The pace of digital change within the financial services sector is unrelenting, bringing a level of disruption arguably greater than in any other industry. Fintech is almost synonymous with digital innovation, but it may face its toughest challenge yet as enterprises look to embrace open banking, algorithmic trading, cryptocurrencies, machine learning, artificial intelligence and more, while remaining compliant with a raft of industry regulations.

Historically, the UK’s financial services have led the way in technological innovation. Telephone banking was first established in the UK when Girobank launched a dedicated service in 1984, and the UK was a pioneer in the rollout of online banking when the Bank of Scotland launched Homelink for Nottingham Building Society customers back in 1983 – 11 years before similar services were even tested in France, for example.

Yet banks and financial services are often maligned for a perceived lack of innovation, predominantly because the progress of consumer demand is so rapid that it’s almost impossible to keep up.

Case in point is the demand for constant online access to our account information and transaction histories, and real-time, contactless payments. Given we can now pay for our morning coffee via contactless card, phone or even a watch, it’s amazing to think how far we’ve come with financial technology adoption – especially as some advanced countries, ahem, still don’t even have Chip and Pin services.

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Competition drives change

The huge pace of change in UK financial services is being driven by healthy competition. We’re lucky to have a competitive commercial landscape, in which our banking and insurance sectors arguably aren’t excessively regulated or protected and the competitors tend to operate amicably.

But a new breed of competitor is shaking things up. Traditionally, innovation would come from the well-funded R&D divisions of firms like Honeywell Bull, but nowadays we’re looking to bright young entrepreneurs and start-ups to dream up the latest life-changing gadgets and apps. And we want access to data faster and more frequently than ever before.

This is leaving traditional financial services companies continuously playing catch-up, balancing becoming digital businesses with trying to keep control, orchestrate and innovate their everyday business, whilst remaining compliant. Throw driving down costs and ensuring the best possible consumer experience into the mix, and it’s pretty clear they’re up against it.

The multicloud future

The more advanced, forward-thinking financial services are looking at where they want to house and run their various platforms and services. They require hubs that will centralize their financial functions, ‘sinks’ where they can store their archived data, R&D digital labs to test their newly created apps, and digital superhighways that can carry huge volumes of data from one location to another.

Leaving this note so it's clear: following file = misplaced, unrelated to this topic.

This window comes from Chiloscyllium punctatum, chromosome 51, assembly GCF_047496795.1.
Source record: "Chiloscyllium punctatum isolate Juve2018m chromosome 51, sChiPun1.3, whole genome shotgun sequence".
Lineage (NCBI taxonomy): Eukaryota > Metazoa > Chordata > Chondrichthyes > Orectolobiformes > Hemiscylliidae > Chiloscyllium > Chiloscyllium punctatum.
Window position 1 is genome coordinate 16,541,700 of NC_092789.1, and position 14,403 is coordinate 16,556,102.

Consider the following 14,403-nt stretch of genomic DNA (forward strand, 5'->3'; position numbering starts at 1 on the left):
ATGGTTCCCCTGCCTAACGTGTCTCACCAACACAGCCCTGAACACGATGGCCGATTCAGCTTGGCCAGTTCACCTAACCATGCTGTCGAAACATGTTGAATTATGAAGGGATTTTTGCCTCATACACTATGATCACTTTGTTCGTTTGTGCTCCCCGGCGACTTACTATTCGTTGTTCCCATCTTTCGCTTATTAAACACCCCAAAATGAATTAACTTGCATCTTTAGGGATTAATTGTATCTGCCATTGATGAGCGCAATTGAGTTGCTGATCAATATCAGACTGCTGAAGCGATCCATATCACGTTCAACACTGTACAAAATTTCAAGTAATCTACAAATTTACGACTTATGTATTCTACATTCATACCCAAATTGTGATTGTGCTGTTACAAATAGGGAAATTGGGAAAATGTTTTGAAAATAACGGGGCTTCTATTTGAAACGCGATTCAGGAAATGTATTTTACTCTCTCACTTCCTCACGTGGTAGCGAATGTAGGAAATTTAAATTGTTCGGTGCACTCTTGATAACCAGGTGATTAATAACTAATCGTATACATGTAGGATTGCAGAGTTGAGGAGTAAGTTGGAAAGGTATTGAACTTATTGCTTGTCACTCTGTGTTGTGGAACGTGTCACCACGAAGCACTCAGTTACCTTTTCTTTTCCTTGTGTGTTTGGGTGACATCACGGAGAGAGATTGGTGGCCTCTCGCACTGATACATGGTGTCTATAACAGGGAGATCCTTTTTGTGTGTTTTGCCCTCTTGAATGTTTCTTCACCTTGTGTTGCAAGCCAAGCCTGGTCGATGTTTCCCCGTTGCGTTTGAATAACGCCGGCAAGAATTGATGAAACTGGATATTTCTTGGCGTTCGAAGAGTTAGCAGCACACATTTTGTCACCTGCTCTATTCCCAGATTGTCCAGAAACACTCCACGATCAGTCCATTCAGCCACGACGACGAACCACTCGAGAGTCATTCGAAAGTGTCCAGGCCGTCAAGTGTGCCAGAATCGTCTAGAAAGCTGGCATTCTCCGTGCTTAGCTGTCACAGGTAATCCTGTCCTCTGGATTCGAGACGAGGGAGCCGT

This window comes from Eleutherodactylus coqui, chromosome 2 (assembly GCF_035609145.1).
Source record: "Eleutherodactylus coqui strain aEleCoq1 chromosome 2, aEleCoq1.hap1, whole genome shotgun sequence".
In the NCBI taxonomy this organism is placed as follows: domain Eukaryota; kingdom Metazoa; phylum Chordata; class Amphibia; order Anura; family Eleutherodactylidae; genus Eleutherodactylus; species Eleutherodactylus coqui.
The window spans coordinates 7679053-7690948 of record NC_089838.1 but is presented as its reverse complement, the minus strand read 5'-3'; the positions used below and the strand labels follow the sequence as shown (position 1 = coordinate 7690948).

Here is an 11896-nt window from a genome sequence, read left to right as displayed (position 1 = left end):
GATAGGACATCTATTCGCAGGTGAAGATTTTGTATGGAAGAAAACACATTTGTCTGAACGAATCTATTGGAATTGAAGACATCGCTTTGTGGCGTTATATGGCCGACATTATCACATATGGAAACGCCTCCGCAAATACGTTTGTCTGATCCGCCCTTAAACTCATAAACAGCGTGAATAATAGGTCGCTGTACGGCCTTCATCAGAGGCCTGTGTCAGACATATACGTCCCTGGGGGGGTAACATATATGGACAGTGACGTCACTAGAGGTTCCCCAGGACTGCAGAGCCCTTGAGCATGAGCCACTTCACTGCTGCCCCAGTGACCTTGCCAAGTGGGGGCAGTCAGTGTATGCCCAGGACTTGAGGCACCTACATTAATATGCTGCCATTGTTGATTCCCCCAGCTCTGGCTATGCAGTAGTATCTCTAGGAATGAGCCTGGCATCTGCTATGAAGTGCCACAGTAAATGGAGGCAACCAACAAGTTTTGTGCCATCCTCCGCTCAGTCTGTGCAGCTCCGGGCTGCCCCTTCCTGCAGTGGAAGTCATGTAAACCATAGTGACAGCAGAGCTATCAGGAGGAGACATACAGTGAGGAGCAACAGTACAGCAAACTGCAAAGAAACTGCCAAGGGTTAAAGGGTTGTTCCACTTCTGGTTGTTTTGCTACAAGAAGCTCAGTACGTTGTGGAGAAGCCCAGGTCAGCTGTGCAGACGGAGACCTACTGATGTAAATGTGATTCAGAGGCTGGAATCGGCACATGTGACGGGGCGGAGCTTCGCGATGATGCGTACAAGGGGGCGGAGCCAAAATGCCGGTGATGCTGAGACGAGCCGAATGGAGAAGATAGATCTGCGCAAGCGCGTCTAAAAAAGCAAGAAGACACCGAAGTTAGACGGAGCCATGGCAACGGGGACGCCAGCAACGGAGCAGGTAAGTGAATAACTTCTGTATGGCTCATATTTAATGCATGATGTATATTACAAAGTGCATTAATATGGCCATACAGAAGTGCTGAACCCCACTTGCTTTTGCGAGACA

To achieve this, they need to spread their wings with multiple cloud providers. Until recently it was largely presumed that one partner would fit the bill, but it’s becoming clear that multicloud is the future. For example, enterprises might select Microsoft Office 365 for their office applications, Salesforce for their CRM and Oracle or SAP for their database requirements.

Harmonizing these elements across multiple platforms requires the agility and flexibility to deploy the ‘right sort of’ infrastructure. It’s therefore vital to have providers that can independently act as a central co-ordinating hub to various different clouds.

Interxion recently carried out a study with Research In Action that suggests exactly this. Nearly a third of enterprises we spoke to (30 percent) currently use a private cloud in their own data center, but less than one in five (19 percent) expect to be doing so by 2020 – which tells us enterprises are increasingly looking to the cloud.

Underpinning that is the rise in hyperscale cloud. Under a quarter of enterprises we spoke to (22 percent) are currently deploying hyperscale cloud, but nearly one-third (32 percent) expect to by 2020. Furthermore, the use of colocated hybrid cloud is expected to increase from 12 percent to 17 percent, while the number of enterprises looking to use local public cloud providers is set to increase from 15% to 22 percent by 2020.

These figures not only show that enterprises want faster, more powerful, scalable and agile technology, but also that choice is a key driver. However in order to choose the right service, enterprises need to work with an organization they can trust to impartially advise them on their digital journey, by understanding their business needs and communities of interest.

Legacy issues still linger large

By their nature, financial services organizations carry a huge amount of legacy IT, from data centers and networks through to call centers and processing centers. This offers a challenge in identifying and migrating that infrastructure into applications in the cloud, which effectively boils down to understanding their systems and discovering what they have and what they need.

So, as ever, innovation in financial services is alive and kicking, but balanced with the ‘ball and chain’ of legacy systems. Whether the path to digital requires an ‘as a service’ model, traditional colocation or hybrid cloud, there’s a choice to be made whether to install and manage servers independently or go down the fully virtualized, software-defined route.

A version of this article appeared in the April/May 2018 issue of DCD magazine

Andrew Fray is UK Managing Director, Interxion